Also... the present functional dyspepsia hypnotherapy study indicating that this treatment method may be as effective for FD as it is for IBS, it is becoming increasingly hard to ignore the notion that the skills of the hypnotherapies should be made routinely available to patients with functional GI disorders. The evidence consistently argues that wide availability of hypnotherapy would make management of these disorders more effective and would add broad benefits in improved emotional well-being and functional status of these patient groups. It might also produce large savings in cost of care of health care systems because of reduction in medication use and health care visits.

These potential advantages of hypnotherapy as adjunct in the management of IBS and FD raise the question whether it would be possible to implement routine adjunctive hypnosis management in mainstream care for GI disorders. The short answer is that, although feasible, it would, at least in the United States, require overcoming substantial practical and systemic obstacles.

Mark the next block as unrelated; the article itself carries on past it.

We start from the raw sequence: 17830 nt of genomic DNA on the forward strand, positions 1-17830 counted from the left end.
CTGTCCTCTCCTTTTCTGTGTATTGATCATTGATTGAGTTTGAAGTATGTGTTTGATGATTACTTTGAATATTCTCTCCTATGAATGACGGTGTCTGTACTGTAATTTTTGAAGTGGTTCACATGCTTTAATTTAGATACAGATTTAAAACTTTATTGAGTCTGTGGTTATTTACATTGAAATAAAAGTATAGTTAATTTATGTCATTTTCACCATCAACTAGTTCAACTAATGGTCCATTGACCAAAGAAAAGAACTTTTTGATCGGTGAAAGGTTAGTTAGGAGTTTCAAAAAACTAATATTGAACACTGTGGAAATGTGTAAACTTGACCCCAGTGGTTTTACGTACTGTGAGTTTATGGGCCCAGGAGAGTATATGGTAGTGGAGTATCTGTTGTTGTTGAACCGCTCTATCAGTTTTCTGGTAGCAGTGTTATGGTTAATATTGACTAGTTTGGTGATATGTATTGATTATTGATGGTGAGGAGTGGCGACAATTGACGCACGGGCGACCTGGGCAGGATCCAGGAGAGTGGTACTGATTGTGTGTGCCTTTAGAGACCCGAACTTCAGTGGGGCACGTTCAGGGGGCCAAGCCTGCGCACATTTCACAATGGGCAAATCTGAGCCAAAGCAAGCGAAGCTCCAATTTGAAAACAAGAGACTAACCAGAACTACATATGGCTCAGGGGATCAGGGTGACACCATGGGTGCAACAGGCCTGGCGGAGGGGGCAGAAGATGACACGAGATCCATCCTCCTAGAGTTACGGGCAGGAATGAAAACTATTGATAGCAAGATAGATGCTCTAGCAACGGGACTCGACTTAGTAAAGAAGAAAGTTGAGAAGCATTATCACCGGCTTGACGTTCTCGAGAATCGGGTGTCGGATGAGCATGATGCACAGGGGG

Psychological treatment is currently used only rarely as a therapeutic modality for functional GI patients, offered in less than 10% of all patients in primary care and gastroenterology clinics. Furthermore, this option is probably exercised mostly with patients who either present with significant psychologic symptoms or have not responded to conventional treatment. Many health maintenance organizations dissuade primary care physicians from routinely making outside referrals for psychological treatment of function GI disorders because of the higher up-front cost of such care.

Reimbursement for psychologic treatment of functional GI disorders is furthermore limited or nonexistent in many insurance plans. All of these aspects of the health care system would have to be addressed and corrected to make hypnosis for FD and IBS widely available.